A Poisoning During the Third Mithridatic War
It’s about 67 BC and the late Roman Republic is at war. Led by Pompey, they are looking to gain a final victory over Pontus and its king, Mithridates Eupator VI.
It would be a bitter war that King Mithridates would ultimately lose, however not without dealing the Roman Empire a few interesting and brutal blows – including poisoning three maniples (a subdivision of Roman soldiers) passing through the Caucasus mountains.
Who was King Mithridates?
King Mithridates is a well-known figure to historians of toxicology, the study of poisons. He was famous in his time for his intelligence, his recruitment of many famous philosophers, physicians, and scientists, and his fascination with poisons. He had a large library of toxin related essays and was said to use poisons on both his family members and rivals! He was known to have attempted to shield himself from poisoning by slowly taking small doses of a variety of poisons – a process now known as mithridatizing, which is no longer recommended.
How were the Romans Poisoned?
The Heptacomitae people were supporters of King Mithridates who lived within the Caucasus mountains. They placed bowls of honey along the Romans’ path, so the Romans drank from them. Once they became sick, it was easy for the Heptacomitae people to defeat them. The honey they used was known as crazing honey, bitter honey (because of its burning taste), or mad honey.
It is not clear if the king directly ordered the people to poison the Roman soldiers. However, it certainly would have been within his character, and he would have been aware of the dangers of mad honey due to his toxicology knowledge.
What is Honey versus Mad Honey?
Honey, a common food in most homes today, is not always a sweet treat — sometimes it can be toxic! The American Academy of Pediatrics (AAP) does not recommend honey be given to babies younger than 12 months. Giving honey to babies can cause botulism, a rare and serious illness caused by a toxin that attacks the body’s nerves.
Honey is a sweet tasting, sticky fluid made by honeybees. Bees pull nectar from a flower and store it in their stomach. When they return to their hive, they pass this nectar to other bees within the hive. It will be passed multiple times to multiple bees, then stored in a beeswax honeycomb. During storage in the comb, the breeze generated by the wings of the bees will cause evaporation of the water within the mixture, thickening the honey and making it sticky.
Mad honey is different from other honeys due to the nature of the flower nectars it is made from. The flower nectars that the bees use to make mad honey contain grayanotoxins. These toxins are found in flowers from the plant family Ericaceae, including rhododendrons, which can be found in Maryland and across the United States.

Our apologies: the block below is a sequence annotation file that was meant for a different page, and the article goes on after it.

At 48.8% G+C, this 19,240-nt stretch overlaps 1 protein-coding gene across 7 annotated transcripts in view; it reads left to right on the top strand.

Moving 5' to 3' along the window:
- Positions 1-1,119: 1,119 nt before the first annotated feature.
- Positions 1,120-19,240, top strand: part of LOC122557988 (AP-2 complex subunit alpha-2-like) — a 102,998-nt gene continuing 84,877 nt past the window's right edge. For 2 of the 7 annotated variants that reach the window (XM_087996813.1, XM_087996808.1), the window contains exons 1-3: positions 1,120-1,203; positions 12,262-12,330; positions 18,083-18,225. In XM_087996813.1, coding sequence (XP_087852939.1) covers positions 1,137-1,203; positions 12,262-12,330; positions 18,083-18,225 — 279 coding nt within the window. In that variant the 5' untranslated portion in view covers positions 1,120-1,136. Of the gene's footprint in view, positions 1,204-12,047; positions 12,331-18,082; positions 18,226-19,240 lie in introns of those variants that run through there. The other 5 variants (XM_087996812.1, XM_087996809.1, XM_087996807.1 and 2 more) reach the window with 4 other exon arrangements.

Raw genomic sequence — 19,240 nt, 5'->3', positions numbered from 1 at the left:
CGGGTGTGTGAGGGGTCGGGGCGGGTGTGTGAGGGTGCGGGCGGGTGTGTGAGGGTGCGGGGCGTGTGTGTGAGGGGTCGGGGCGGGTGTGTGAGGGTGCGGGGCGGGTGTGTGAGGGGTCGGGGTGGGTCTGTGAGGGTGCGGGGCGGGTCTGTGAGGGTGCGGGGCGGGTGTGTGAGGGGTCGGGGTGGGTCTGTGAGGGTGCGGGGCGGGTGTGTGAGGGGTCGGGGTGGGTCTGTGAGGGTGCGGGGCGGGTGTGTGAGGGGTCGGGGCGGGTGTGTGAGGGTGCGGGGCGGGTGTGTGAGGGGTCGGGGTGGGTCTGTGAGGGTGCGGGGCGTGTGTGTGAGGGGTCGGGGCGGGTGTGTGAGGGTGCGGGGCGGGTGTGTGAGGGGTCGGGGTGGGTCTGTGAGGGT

What is Mad Honey Poisoning?
The poisoning is caused by grayanotoxins that are found in the mad honey. The toxins are compounds that can affect the cells in the human body, including the heart, muscles, and brain.
Symptoms of mad honey poisoning include:
- effects on the heart
- burning or prickling sensations in the body
- muscle weakness
The heart rate and blood pressure can drop, and there can be issues with heart rhythm as well. People may also become confused, unsteady on their feet, faint, or even seize.
Does Mad Honey Poisoning Happen Today?
Yes, even today, people are poisoned by mad honey. It is still readily available overseas and is a common poisoning in other countries. Mad honey comes primarily from Turkey and sometimes Nepal. This is because the honey produced in these areas is from bees that only have access to a limited selection of flowers.
The honey becomes poisonous when the valley the bees gather in has flowers that produce grayanotoxins. The toxicity of the honey may vary from batch to batch depending on where a hive is from. Occasionally other countries such as China, Japan, South Korea will have cases of mad honey poisoning.
How is Mad Honey Poisoning Treated Today?
If a patient presents to a hospital with symptoms of mad honey poisoning, they may be given medicines to stop vomiting, along with fluids through an IV (tube placed inside a vein to give medicine or fluids) and a drug called atropine to increase the heart rate. Sometimes patients may need other more aggressive treatments, including medicines to increase blood pressure or inserting a pacemaker (device that sends electrical pulses to help the heart beat at a normal rate). Mad honey poisoning rarely causes death thanks to today’s modern medicine.
How Can We Avoid Mad Honey Poisoning?
The main thing to do to avoid mad honey poisoning is know where your honey comes from. Buy honey from reputable, safe sources. If it’s a locally produced honey, you may be able to speak with the beekeeper about the flowers the hive is exposed to. Avoid buying honey from unknown sources or overseas.
If you feel you have been exposed to mad honey and need assistance, call your local poison center at 1-800-2221222. We can help determine the best course of action based on your symptoms.
Amber Ferrell, PharmD
Certified Specialist in Poison Information